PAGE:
February 6, 1926|
Beverly, New Jersey
|Died: November 28, 2006
Mount Holly Township, New Jersey
|Batted: Right||Threw: Right|
|April 19, 1950 for the New York Giants|
|Last MLB appearance|
|September 26, 1954 for the Milwaukee Braves|
|Runs batted in||25|
Samuel Francis Calderone (February 6, 1926 – November 28, 2006) was an American professional baseball catcher who spent three seasons (1950; 1953–1954) in Major League Baseball as a member of the New York Giants and Milwaukee Braves. Calderone threw and batted right-handed, stood 5 feet 10 inches (1.78 m) tall and weighed 185 pounds (84 kg).
Calderone first signed with the Giants' archrivals, the Brooklyn Dodgers, in 1945 but could not make the Major League team, despite batting .317, .293 and .316 in successive minor league seasons. He was selected by New York in the 1949 Rule 5 draft and spent the 1950 season as the backup to regular Giant catcher Wes Westrum, batting .299 in 34 games and 67 at bats. He served in the United States Army during the Korean War and lost the 1951–1952 seasons to military service. One of his teammates on the 1951 Fort Myer, Virginia, Army team was Boston Braves southpaw pitcher Johnny Antonelli, and a year after Calderone returned to baseball, he and Antonelli would figure in a major trade between the Giants and the Milwaukee Braves prior to the 1954 season. In the deal, the Giants' 1951 hero Bobby Thomson and Calderone were swapped to Milwaukee for Antonelli, pitcher Don Liddle, catcher Ebba St. Claire, infielder Billy Klaus and $50,000. Antonelli would help lead the 1954 Giants to the world championship, going 21–7, leading the National League in earned run average, and picking up a win and a save against the Cleveland Indians in the Giants' World Series sweep.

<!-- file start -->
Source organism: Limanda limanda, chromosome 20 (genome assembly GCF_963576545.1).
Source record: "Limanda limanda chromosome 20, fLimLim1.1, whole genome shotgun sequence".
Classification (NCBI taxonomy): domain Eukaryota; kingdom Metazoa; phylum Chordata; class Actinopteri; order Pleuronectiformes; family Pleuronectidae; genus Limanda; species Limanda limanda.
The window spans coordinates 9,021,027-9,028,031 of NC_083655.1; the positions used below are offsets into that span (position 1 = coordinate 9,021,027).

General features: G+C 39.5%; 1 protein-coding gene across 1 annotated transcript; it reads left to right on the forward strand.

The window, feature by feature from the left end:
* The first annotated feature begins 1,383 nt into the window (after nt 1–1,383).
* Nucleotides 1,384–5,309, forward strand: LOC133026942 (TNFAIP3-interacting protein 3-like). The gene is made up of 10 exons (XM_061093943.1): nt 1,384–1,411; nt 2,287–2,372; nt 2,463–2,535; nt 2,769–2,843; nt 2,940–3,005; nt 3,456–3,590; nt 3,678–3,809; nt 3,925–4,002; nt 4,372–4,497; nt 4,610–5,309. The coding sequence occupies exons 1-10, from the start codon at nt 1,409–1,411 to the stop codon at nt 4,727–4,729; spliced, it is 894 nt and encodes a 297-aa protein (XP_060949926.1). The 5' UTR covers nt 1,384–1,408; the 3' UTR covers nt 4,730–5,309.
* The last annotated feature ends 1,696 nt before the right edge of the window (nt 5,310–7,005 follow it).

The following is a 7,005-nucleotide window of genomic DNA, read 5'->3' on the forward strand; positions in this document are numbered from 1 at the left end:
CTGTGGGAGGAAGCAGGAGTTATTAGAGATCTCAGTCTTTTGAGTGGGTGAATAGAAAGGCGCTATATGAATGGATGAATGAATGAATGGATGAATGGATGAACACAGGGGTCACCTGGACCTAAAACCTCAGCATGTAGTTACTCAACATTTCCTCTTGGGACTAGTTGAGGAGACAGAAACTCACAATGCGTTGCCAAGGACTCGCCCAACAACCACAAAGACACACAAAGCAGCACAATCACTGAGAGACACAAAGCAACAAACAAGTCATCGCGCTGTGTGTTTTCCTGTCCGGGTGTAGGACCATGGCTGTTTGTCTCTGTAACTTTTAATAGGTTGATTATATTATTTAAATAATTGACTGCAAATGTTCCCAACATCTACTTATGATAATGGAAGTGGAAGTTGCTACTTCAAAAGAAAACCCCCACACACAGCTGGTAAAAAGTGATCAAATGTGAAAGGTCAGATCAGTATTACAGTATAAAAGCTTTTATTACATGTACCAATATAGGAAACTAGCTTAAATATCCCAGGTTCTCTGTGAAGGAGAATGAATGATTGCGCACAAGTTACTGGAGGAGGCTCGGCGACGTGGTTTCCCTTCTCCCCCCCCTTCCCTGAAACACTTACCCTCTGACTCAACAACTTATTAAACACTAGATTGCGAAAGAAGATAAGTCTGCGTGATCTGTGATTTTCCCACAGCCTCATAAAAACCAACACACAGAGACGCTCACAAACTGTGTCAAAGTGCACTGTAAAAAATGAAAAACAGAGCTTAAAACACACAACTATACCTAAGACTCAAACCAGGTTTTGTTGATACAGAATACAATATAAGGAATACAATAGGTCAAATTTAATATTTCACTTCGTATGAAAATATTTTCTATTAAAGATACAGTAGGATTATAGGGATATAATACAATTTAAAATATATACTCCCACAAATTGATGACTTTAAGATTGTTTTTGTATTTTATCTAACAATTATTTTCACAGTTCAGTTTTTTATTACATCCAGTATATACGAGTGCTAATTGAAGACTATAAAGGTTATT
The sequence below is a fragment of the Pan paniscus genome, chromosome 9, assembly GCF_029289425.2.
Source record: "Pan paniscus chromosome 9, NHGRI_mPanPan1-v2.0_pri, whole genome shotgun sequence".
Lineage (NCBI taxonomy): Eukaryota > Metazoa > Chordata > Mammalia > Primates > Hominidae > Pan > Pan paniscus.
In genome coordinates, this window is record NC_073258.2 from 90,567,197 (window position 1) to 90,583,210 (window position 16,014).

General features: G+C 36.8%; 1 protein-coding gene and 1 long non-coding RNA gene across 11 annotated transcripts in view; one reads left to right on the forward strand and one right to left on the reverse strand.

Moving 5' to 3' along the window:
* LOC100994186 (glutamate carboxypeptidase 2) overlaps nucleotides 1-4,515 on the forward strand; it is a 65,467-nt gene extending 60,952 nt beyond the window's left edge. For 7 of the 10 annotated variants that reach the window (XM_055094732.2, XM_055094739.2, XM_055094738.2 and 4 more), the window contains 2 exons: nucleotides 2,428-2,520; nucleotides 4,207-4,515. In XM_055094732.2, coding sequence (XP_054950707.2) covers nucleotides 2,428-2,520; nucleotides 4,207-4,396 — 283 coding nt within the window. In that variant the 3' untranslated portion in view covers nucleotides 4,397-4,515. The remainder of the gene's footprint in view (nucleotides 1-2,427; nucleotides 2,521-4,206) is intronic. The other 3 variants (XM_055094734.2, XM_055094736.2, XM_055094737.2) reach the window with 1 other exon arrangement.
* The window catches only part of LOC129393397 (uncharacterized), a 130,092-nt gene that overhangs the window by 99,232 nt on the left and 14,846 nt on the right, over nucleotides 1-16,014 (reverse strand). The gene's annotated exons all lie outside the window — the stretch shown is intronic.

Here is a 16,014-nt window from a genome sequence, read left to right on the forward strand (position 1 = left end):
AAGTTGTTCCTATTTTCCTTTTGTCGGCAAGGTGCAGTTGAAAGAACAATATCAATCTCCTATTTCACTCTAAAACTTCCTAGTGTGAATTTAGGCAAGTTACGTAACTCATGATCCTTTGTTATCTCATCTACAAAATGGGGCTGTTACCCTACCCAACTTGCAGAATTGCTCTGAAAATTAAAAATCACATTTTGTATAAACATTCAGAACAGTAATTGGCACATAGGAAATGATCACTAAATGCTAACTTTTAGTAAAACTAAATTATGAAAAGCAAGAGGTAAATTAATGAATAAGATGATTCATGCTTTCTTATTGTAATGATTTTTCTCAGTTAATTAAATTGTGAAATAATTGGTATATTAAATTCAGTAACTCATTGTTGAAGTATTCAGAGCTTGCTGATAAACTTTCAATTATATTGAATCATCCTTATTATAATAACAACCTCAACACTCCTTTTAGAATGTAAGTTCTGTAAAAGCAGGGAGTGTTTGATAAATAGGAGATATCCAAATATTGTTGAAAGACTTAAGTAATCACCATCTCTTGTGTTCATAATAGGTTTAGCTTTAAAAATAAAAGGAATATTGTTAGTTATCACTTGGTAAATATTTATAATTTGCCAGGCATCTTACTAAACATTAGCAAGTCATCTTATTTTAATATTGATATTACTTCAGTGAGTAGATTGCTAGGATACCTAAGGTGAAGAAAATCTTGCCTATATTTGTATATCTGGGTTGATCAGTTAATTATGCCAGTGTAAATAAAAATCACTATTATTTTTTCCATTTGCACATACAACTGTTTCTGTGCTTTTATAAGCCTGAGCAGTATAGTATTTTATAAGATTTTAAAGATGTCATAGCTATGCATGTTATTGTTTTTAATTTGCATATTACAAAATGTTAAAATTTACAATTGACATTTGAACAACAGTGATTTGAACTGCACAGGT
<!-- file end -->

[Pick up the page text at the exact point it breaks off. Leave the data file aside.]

Calderone, meanwhile, served as the Braves' third-string receiver that season and batted only 29 times, although he rang up 11 hits for a .379 average. He was sent to the Pacific Coast League for 1955 and finished his playing career in Triple-A in 1958. He managed in the Giants' minor league system briefly before leaving baseball. All told, Calderone appeared in 91 Major League games, batting 141 times with 41 hits.
Sam Calderone died at age 80 in Mount Holly Township, New Jersey.
- Staff. "Catching up with ...... Burlington City's Barney Schultz", Burlington County Times, June 12, 2005. Accessed May 22, 2012. "Schultz was one of three Burlington High baseball teammates from the 1940s to go on to play major-league ball. Eddie Miksis, who died in April at age 78, played 14 seasons as a utility infielder. Sam Calderone was a reserve catcher for the New York Giants and Milwaukee Braves in the early 1950s."
- Mason, Joe. "Calderone more than just a hero to family, neighbors", Burlington County Times, December 1, 2006. Accessed June 13, 2012. "Born in Beverly and a lifelong area resident, Sam Calderone was an accomplished golfer and football player during his days at Burlington City High School, but his passion was baseball."
- Minor league statistics from Baseball Reference
- Baseball and the Armed Services
- Career statistics from Baseball Reference